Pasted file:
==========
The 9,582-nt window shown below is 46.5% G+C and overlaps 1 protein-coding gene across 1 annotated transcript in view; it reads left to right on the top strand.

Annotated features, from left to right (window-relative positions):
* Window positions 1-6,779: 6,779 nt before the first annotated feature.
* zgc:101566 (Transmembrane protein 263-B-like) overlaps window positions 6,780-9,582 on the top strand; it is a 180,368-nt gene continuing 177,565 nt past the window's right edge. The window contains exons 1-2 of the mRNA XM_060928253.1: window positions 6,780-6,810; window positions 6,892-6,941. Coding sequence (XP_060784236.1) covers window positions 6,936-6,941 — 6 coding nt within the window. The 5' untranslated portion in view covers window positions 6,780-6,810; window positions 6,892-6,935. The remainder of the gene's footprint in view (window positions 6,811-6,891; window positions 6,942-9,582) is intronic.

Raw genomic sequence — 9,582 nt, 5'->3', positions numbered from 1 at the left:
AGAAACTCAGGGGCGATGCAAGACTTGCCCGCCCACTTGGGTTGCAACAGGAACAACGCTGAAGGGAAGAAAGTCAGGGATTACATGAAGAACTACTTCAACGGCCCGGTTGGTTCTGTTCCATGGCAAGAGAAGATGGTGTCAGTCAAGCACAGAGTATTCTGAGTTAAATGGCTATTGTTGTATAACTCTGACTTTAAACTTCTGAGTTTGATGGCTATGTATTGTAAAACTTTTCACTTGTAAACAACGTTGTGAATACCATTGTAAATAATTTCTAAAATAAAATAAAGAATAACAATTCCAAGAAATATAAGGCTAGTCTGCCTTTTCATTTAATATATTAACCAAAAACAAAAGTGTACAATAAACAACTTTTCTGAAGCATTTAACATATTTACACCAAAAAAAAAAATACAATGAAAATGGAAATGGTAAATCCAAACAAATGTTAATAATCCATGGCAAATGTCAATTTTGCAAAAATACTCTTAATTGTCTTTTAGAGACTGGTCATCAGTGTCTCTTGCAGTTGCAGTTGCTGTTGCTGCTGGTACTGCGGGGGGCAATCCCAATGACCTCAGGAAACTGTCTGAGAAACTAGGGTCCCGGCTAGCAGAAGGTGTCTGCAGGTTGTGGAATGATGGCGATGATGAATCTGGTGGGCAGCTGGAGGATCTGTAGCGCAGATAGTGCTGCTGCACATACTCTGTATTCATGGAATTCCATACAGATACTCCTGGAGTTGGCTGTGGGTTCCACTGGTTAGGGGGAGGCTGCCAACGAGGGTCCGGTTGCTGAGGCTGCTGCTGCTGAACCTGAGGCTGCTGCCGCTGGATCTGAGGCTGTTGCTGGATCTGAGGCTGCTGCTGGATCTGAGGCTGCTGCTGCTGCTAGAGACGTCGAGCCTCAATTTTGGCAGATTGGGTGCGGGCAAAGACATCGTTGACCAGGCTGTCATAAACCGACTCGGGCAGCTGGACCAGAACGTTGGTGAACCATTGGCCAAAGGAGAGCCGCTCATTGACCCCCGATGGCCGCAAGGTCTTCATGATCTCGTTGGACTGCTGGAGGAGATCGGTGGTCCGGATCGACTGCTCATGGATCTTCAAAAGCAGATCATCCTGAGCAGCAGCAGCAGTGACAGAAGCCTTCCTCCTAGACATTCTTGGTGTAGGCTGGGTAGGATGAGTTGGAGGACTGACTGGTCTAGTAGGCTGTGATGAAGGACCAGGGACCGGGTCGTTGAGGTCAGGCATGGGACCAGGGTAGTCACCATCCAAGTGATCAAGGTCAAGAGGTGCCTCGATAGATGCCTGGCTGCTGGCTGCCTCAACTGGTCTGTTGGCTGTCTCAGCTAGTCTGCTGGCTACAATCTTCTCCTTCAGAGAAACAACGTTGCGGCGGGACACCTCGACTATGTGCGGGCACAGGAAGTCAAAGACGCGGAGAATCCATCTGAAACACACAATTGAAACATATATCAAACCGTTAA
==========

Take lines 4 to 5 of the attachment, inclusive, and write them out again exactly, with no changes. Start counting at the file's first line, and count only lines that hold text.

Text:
* zgc:101566 (Transmembrane protein 263-B-like) overlaps window positions 6,780-9,582 on the top strand; it is a 180,368-nt gene continuing 177,565 nt past the window's right edge. The window contains exons 1-2 of the mRNA XM_060928253.1: window positions 6,780-6,810; window positions 6,892-6,941. Coding sequence (XP_060784236.1) covers window positions 6,936-6,941 — 6 coding nt within the window. The 5' untranslated portion in view covers window positions 6,780-6,810; window positions 6,892-6,935. The remainder of the gene's footprint in view (window positions 6,811-6,891; window positions 6,942-9,582) is intronic.

Raw genomic sequence — 9,582 nt, 5'->3', positions numbered from 1 at the left: